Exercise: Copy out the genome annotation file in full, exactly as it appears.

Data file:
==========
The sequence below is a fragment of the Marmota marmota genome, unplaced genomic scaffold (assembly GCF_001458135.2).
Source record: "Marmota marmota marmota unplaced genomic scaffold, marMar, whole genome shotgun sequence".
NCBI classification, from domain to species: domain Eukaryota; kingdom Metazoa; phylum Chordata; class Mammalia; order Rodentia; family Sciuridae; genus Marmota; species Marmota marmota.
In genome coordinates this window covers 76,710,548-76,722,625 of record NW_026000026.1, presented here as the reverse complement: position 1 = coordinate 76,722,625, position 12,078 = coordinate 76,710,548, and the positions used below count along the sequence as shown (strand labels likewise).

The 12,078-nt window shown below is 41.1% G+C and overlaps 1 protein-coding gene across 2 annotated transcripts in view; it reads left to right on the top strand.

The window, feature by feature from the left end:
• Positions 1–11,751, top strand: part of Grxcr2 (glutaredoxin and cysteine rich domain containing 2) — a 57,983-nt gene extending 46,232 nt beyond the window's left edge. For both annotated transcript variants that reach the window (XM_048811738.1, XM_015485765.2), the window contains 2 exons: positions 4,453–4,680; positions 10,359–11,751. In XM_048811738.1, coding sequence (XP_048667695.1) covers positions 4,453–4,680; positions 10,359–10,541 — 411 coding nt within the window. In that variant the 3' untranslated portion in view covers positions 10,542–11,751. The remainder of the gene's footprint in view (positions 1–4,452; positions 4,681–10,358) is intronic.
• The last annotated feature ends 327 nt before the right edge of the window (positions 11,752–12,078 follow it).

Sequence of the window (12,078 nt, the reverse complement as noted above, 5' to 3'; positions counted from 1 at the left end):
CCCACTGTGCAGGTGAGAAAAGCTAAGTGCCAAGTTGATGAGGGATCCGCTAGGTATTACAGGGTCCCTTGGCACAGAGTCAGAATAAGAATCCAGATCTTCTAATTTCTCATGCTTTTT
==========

The sequence below is a fragment of the Marmota marmota genome, unplaced genomic scaffold (assembly GCF_001458135.2).
Source record: "Marmota marmota marmota unplaced genomic scaffold, marMar, whole genome shotgun sequence".
NCBI classification, from domain to species: domain Eukaryota; kingdom Metazoa; phylum Chordata; class Mammalia; order Rodentia; family Sciuridae; genus Marmota; species Marmota marmota.
In genome coordinates this window covers 76,710,548-76,722,625 of record NW_026000026.1, presented here as the reverse complement: position 1 = coordinate 76,722,625, position 12,078 = coordinate 76,710,548, and the positions used below count along the sequence as shown (strand labels likewise).

The 12,078-nt window shown below is 41.1% G+C and overlaps 1 protein-coding gene across 2 annotated transcripts in view; it reads left to right on the top strand.

The window, feature by feature from the left end:
• Positions 1–11,751, top strand: part of Grxcr2 (glutaredoxin and cysteine rich domain containing 2) — a 57,983-nt gene extending 46,232 nt beyond the window's left edge. For both annotated transcript variants that reach the window (XM_048811738.1, XM_015485765.2), the window contains 2 exons: positions 4,453–4,680; positions 10,359–11,751. In XM_048811738.1, coding sequence (XP_048667695.1) covers positions 4,453–4,680; positions 10,359–10,541 — 411 coding nt within the window. In that variant the 3' untranslated portion in view covers positions 10,542–11,751. The remainder of the gene's footprint in view (positions 1–4,452; positions 4,681–10,358) is intronic.
• The last annotated feature ends 327 nt before the right edge of the window (positions 11,752–12,078 follow it).

Sequence of the window (12,078 nt, the reverse complement as noted above, 5' to 3'; positions counted from 1 at the left end):
CCCACTGTGCAGGTGAGAAAAGCTAAGTGCCAAGTTGATGAGGGATCCGCTAGGTATTACAGGGTCCCTTGGCACAGAGTCAGAATAAGAATCCAGATCTTCTAATTTCTCATGCTTTTT